He acknowledges that part of their attraction was that it had been “forbidden fruit” in the camp. However, by the look on his face as he recounted the story, it can’t be denied that Tyroler and Weiss shared a special bond that helped them survive in the concentration camp.
Maybe what they shared didn’t turn out to be enduring love, but something just as powerful: they had given each other hope for the future.
Suggested for further research
Visual History Archive
Survivors and witnesses of the Holocaust and other genocides have shared their stories and experiences in a collection of more than 55,000 two-hour audio-visual interviews with USC Shoah Foundation Institute for Visual History. ProQuest is honored to be in partnership with USC Visual History Archive to offer this material in its entirety to a broader audience and to contribute archival-quality transcripts of all of the testimonies. Watch the videos and learn more.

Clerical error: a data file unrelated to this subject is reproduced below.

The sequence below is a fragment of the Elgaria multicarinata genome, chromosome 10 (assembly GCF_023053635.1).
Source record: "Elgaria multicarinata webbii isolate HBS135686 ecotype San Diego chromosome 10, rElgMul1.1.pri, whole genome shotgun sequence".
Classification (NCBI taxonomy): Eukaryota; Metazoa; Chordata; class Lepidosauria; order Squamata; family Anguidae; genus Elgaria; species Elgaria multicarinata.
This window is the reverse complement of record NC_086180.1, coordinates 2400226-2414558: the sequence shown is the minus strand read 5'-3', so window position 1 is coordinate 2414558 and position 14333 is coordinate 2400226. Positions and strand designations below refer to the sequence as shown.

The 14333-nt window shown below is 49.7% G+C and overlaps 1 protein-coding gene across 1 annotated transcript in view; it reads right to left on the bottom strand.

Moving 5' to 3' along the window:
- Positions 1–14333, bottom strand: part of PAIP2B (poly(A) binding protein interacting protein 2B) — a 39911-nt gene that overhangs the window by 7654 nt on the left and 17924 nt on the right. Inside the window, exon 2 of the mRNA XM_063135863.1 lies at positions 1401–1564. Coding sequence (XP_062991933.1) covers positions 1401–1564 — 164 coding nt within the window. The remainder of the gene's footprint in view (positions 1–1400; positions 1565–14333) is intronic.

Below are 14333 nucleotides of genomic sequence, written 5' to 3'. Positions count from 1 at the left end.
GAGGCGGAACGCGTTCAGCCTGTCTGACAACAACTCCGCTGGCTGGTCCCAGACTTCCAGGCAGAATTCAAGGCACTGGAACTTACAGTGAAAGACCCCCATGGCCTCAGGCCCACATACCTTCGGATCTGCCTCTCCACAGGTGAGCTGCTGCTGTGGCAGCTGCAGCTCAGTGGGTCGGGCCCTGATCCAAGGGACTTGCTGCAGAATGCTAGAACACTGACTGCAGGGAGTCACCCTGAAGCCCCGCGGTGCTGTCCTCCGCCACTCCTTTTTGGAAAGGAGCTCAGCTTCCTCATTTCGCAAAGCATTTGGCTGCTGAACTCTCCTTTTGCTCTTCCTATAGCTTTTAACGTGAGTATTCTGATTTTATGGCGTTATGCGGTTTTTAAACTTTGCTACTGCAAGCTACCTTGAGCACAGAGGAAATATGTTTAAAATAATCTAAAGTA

Learn more about World War II veterans and liberators.
Human Rights Studies Online
Genocide and atrocity crimes show humanity at its worst. They lead us to question our very nature—what it means to be human. Despite their horrors, they must be documented, and they must be studied. In doing so, we hope to understand them. We memorialize their victims. We help prevent their re-occurrences. We discover the striking ordinariness of the perpetrators and ask what we would have done in similar circumstances. We see heroic actions that show that even in humanity’s darkest moments there is still cause for hope.
This database was recognized by Choice as one of the magazine’s 2017 Outstanding Academic Title award-winners for curating and contextualizing human rights atrocities from the 20th and early 21st centuries.
Baxter, I. (2016). Auschwitz and Birkenau: Rare Photographs from Wartime Archives.
Chare, N., & Williams, D. (Eds.). (2013). Representing Auschwitz: at the Margins of Testimony.
Gilbert, M. (2001). Auschwitz and the Allies.
Levi, P., & De, B. L. (2017). Auschwitz Testimonies:1945-1986.Webster, B. (2014). After Auschwitz: A Love Story.